Discrimination by appointment we have a problem we need to talk about
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Discrimination by appointment: we have a problem we need to talk about. Roger Kline. Research fellow, Middlesex University. Associate, Public World. Context: services and race.

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Discrimination by appointment we have a problem we need to talk about

Discrimination by appointment: we have a problem we need to talk about

Roger Kline.

Research fellow, Middlesex University. Associate, Public World.

Context services and race
Context: services and race

  • “According to data released by the hospital about two percent of all mothers treated at the maternity unit in 2008 came from ethnic minorities. This compared to 83 per cent of "serious untoward" cases at the unit involving ethnic minorities.”

    Daily Telegraph 12 Sep 2011

  • “A major peer review of services for patients with sickle cell disease and thalassaemia in England found just a fifth had adequate numbers of staff with the right skills ……... patients regularly lost out on beds on specialist wards to patients with white blood cell disorders such as leukaemia.”

    HSJ. 3 September, 2013

What prompted this analysis
What prompted this analysis

  • NHS England recruitment: HR response

  • Anecdotal reports of impact of cuts and “transition” on BME staff esp. senior staff

  • London Grade 8a-9 data

  • Any impact from Equality Act and EDS – fears race slipping down agenda?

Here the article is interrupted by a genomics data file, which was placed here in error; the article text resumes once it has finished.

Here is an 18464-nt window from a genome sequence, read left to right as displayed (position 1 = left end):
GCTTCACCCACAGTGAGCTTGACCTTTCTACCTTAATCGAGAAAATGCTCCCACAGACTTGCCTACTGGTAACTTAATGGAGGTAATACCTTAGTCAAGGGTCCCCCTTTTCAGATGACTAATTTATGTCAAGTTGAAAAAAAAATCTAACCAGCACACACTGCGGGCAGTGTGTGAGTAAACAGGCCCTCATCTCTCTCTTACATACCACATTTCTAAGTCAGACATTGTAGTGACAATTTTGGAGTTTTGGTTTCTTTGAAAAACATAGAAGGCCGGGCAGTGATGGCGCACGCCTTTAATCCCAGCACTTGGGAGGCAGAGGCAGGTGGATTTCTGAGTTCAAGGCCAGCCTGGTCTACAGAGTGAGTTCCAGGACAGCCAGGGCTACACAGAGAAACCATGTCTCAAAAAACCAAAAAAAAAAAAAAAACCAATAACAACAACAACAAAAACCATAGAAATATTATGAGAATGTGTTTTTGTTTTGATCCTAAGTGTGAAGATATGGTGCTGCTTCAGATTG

• No national data since 2008

  • Unpublished data from local government on recruitment and discipline (2012)


  • Literature search

  • Web search of 60 Trusts in March 2013

  • Data analysis

  • Reflect on Trust and NHS England learning

  • Present data in context without identifying specific remedies or causes

  • The initial goal was to help put race back on NHS workforce agenda

What we found
What we found

  • Even after shortlisting, white applicants are 1.78 times more likely to be appointed.

  • For senior manager posts in NHS England, white applicants were between four and six times more likely to be appointed than black applicants.

  • Half Trusts did not publish recent usable data

  • No Trust compared BME/white likelihood of appointment

  • Trusts reports either

    • Silent

    • Acknowledged issue but not scale

    • Pointed to increased applicants

    • Compared staff %age with local population

What we found typically
What we found: typically

White BME

  • Applied 68% 31%

  • Shortlisted 78% 21%

  • Appointed 85% 13%

  • Ratio application/appointed 1.25 0.42

  • Ratio shortlisting/appointed 1.09 0.62

  • Ratio application/appointed 2.98

  • Ratio shortlisting/appointed 1.76

The post francis landscape lessons from patient safety
The post Francis landscape:lessons from patient safety?

  • Collect, analyse, publish and learn from data

  • Listen to patients and staff

  • “Just” culture – not blame

  • Practical steps

  • Openness and transparency

  • Monitor and start again

  • Leadership is key

Data a real problem
Data: a real problem

  • In 2010 Archibong and colleagues found that only one-fifth of all NHS Trusts published recent disciplinary data that could be included in their study

  • In 2012 the Equality and Human Rights Commission (EHRC) survey of public authorities’ implementation of the duty to publish information reported approximately half of English public authorities were fulfilling the Equality Duty requirement to publish equality information on their staff and service users.

  • Recent EHRC on PSED in NHS